Writers shouldn't think of adopting a genre as selling out or pleasing the market, but rather as an homage to their heroes, and a small step towards saving society: an opportunity to reinvigorate the calibre of popular fiction by writing it well.
Good advice and thoughts all around, and it's nice to see more folks coming out of the woodwork and saying something that's been unjustly ignored or snubbed for too long: genres are not evil.
Genres are not evil, but they're not holy either. They're starting points. They give you a base from which to build, a handy way to let a broad swath of readers know up front what kind of story you're going to tell (the human impulse to slot things into categories is not going away any time soon, folks), and — this part gets overlooked a lot — a set of constraints which you can learn to master and then creatively break.
When I first read Gravity's Rainbow, it was proffered to me under the general heading of "literary fiction". It could have been (and often is) science fiction; it could have been a historical novel about WWII; it could have been a military thriller; it could have been surrealism. Check "all of the above", though, and an odd thing happens: your prospective market for the book dwindles instead of expanding.
There's an apparent paradox here, but it's worth thinking about. The more open-ended and inclusive your description of something is, the harder it is for people to know what you really mean. (I'm reminded of the Shel Silverstein poem where someone tries to describe the color of their eyes and ends up running through the whole of the spectrum.) It's easier for people to make one solid comparison, or maybe two, then five or more.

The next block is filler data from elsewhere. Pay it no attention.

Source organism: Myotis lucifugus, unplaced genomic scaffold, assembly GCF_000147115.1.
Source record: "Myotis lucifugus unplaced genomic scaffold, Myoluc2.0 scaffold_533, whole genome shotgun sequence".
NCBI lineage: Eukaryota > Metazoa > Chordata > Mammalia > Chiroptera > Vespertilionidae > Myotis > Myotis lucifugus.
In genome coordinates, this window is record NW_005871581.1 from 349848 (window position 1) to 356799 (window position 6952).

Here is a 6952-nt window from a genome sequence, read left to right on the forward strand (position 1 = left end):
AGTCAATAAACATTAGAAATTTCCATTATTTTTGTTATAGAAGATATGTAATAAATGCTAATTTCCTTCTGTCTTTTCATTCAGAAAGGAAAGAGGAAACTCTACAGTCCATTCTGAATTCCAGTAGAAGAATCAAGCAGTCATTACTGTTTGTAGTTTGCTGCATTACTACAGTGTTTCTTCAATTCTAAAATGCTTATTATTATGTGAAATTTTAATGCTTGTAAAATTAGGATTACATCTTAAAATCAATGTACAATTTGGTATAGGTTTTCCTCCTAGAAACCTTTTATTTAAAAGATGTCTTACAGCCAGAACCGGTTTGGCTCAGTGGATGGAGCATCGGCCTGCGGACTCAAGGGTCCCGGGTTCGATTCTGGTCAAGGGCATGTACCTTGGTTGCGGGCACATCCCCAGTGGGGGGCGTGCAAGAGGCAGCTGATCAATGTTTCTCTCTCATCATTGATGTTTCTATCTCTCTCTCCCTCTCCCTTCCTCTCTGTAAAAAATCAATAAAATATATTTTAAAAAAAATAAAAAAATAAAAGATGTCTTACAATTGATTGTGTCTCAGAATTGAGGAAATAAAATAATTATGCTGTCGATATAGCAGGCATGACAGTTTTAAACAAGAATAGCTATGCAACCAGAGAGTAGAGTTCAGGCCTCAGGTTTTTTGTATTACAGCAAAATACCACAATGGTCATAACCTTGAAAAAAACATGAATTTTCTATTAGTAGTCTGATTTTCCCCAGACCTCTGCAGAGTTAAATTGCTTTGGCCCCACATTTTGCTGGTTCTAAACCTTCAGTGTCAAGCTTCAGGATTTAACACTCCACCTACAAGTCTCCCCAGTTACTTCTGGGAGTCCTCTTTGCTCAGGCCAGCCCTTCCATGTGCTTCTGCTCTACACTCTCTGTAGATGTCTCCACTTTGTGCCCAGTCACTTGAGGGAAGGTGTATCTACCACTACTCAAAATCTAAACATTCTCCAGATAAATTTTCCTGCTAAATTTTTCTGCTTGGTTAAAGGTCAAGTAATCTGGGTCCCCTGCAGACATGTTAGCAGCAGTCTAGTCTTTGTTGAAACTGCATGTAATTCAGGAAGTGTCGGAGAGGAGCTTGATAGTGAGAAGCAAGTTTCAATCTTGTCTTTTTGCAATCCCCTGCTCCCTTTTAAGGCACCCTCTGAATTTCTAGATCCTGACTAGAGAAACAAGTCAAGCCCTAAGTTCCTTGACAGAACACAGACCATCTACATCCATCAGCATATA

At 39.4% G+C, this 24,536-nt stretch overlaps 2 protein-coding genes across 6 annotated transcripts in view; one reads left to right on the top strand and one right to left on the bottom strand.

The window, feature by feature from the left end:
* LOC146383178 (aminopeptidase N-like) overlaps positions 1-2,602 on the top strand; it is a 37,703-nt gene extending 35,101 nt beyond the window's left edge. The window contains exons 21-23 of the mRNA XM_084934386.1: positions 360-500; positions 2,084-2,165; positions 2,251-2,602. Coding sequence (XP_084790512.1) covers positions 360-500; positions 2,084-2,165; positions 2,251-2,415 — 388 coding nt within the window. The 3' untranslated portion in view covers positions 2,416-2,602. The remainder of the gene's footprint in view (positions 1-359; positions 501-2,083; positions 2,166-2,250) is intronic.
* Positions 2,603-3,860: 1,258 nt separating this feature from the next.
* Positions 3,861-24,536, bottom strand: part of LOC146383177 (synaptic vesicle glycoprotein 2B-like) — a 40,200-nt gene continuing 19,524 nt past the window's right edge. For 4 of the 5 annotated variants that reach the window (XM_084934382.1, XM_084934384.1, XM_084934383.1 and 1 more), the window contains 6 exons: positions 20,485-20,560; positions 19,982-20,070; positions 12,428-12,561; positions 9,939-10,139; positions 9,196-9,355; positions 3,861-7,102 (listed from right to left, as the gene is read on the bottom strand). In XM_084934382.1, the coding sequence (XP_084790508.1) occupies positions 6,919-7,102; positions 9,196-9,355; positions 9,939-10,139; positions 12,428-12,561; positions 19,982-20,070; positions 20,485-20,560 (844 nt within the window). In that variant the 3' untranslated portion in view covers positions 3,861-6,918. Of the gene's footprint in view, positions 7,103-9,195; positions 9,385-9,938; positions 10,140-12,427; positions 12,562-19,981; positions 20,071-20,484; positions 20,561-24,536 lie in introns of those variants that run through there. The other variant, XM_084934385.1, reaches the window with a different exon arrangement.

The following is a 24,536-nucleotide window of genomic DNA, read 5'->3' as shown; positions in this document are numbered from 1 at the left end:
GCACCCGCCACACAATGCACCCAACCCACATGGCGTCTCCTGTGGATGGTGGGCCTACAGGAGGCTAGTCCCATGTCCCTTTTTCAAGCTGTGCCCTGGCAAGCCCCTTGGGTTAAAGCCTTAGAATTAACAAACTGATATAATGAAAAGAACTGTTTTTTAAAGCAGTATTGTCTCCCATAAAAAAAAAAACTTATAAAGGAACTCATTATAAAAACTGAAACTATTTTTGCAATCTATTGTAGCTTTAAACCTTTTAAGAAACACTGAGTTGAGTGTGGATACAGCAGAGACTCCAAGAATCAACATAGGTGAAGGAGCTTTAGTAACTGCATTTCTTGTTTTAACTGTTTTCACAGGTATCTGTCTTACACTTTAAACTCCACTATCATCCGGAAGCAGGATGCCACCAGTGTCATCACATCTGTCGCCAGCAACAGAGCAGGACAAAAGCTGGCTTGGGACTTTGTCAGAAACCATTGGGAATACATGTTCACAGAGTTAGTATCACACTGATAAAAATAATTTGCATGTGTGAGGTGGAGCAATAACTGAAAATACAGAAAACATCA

This is why movie pitches are often framed as in terms like "Casablanca meets Lethal Weapon" (er, yecch). Right there you have two major points of reference you can draw on. Sometimes you only need one, and from there you can build a fairly good idea of what to expect. People need at least some hint of what they're getting themselves into when they start reading a book or watching a movie.
The other week I finished reading, and am still trying to figure out, Epitaph of a Small Winner. I love the sheer unclassifiability of the book, but I know that is precisely the kind of thing that will send most people screaming from it into the comfort of the latest Janet Evanovitch comedy-thriller. (See what I did there? With two words you know exactly what Stephanie Plum is all about.)
Sure, Small Winner is "literary", but if I'm going to talk about it in a way that will attract more than, oh, the six people that read this blog, I need to find a better way to do it than to say "just read it and find out for yourself". This is a cop-out, a tacit admission that you haven't really thought about the work or how to get people to connect with it.
Too much of the truly ambitious and "serious" writing produced since the early years of the 20th century falls into this trap. It forces the reader to approach it on its own terms, but in doing so ends up divorced from any kind of real tradition of reading. The end result is a lot of books that all want to be #1 in a category of one, or which disavow that accepting influences and building on existing traditions is a good way to, you know, tell a story.
None of this bothered Georges Simenon when he wrote his — literally — hundreds of novels, some of them among the finest produced in the last century (we're still getting caught up with him, it seems). He wrote books that we would call psychological thrillers, and I don't think he would have been upset with the label. If it gave that many more people an excuse to pick up his work and get to know it, how is that anything other than a sensible strategic advantage?
The project I've recently started, Flight of the Vajra, is unabashedly far-future space-opera -style science fiction. I have no problems calling it that. But I know that I've got a responsibility to both live up to and transcend that label, each in their own measure.